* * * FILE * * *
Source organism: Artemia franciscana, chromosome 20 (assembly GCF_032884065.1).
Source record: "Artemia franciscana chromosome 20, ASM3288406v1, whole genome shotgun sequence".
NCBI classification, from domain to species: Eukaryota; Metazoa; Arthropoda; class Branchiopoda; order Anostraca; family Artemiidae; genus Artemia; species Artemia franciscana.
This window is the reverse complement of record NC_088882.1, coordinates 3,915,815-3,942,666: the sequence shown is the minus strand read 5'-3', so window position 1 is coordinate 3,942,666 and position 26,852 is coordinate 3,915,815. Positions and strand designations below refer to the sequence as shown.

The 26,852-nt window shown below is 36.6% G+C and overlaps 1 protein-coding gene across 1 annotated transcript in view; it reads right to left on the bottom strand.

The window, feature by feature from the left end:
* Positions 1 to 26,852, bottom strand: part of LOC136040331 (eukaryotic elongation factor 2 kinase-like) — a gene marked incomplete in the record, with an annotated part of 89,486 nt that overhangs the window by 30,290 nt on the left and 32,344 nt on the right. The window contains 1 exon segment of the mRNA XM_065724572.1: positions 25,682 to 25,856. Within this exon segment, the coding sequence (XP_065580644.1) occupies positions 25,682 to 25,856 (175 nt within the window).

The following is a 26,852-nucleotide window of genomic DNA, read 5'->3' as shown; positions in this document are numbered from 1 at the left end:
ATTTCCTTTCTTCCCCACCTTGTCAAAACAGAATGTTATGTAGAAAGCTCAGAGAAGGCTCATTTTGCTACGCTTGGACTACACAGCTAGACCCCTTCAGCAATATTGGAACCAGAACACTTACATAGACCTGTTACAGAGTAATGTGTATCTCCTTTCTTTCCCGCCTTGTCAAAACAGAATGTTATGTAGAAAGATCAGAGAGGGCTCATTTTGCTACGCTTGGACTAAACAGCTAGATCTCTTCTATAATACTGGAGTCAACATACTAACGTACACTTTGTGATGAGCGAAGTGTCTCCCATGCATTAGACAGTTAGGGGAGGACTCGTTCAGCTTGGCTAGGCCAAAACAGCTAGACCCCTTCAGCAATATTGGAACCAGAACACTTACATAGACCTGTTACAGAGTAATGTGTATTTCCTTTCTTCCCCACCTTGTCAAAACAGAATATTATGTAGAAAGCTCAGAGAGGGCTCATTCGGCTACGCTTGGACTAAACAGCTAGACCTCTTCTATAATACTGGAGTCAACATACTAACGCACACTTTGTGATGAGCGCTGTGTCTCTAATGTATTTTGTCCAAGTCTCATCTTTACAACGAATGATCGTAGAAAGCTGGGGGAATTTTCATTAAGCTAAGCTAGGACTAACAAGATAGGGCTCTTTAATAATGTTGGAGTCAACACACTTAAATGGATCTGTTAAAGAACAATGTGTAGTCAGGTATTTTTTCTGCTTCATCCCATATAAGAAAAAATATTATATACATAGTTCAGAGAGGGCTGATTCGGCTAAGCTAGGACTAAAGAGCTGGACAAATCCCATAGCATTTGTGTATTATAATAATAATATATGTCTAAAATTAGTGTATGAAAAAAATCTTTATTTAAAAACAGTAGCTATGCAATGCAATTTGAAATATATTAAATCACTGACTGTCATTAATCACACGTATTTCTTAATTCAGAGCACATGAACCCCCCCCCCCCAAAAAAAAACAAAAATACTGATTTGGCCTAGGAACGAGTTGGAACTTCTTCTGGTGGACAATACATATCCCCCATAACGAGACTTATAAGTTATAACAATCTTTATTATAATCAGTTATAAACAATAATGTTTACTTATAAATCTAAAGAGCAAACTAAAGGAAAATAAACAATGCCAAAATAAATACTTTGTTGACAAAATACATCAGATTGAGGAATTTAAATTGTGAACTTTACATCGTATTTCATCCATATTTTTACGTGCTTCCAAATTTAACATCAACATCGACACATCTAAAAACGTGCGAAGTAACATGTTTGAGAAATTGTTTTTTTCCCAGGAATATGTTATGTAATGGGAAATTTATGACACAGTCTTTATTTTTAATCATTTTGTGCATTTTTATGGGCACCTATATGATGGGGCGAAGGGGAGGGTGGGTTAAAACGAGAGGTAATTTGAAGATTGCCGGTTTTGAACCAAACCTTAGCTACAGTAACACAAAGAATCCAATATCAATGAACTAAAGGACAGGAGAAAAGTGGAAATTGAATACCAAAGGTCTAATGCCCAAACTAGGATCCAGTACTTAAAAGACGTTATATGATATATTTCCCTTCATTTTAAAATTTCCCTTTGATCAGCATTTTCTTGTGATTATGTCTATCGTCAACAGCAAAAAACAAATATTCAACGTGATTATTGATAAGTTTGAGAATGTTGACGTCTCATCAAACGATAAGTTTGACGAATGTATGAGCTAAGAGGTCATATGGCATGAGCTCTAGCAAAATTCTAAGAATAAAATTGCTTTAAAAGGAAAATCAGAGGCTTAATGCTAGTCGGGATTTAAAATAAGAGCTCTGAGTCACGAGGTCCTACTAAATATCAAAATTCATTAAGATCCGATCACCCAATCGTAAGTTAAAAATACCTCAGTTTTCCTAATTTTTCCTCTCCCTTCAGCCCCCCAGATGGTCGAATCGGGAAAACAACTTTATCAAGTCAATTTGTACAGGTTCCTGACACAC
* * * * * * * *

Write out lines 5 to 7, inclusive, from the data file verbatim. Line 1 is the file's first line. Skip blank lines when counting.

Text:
The 26,852-nt window shown below is 36.6% G+C and overlaps 1 protein-coding gene across 1 annotated transcript in view; it reads right to left on the bottom strand.

The window, feature by feature from the left end:
* Positions 1 to 26,852, bottom strand: part of LOC136040331 (eukaryotic elongation factor 2 kinase-like) — a gene marked incomplete in the record, with an annotated part of 89,486 nt that overhangs the window by 30,290 nt on the left and 32,344 nt on the right. The window contains 1 exon segment of the mRNA XM_065724572.1: positions 25,682 to 25,856. Within this exon segment, the coding sequence (XP_065580644.1) occupies positions 25,682 to 25,856 (175 nt within the window).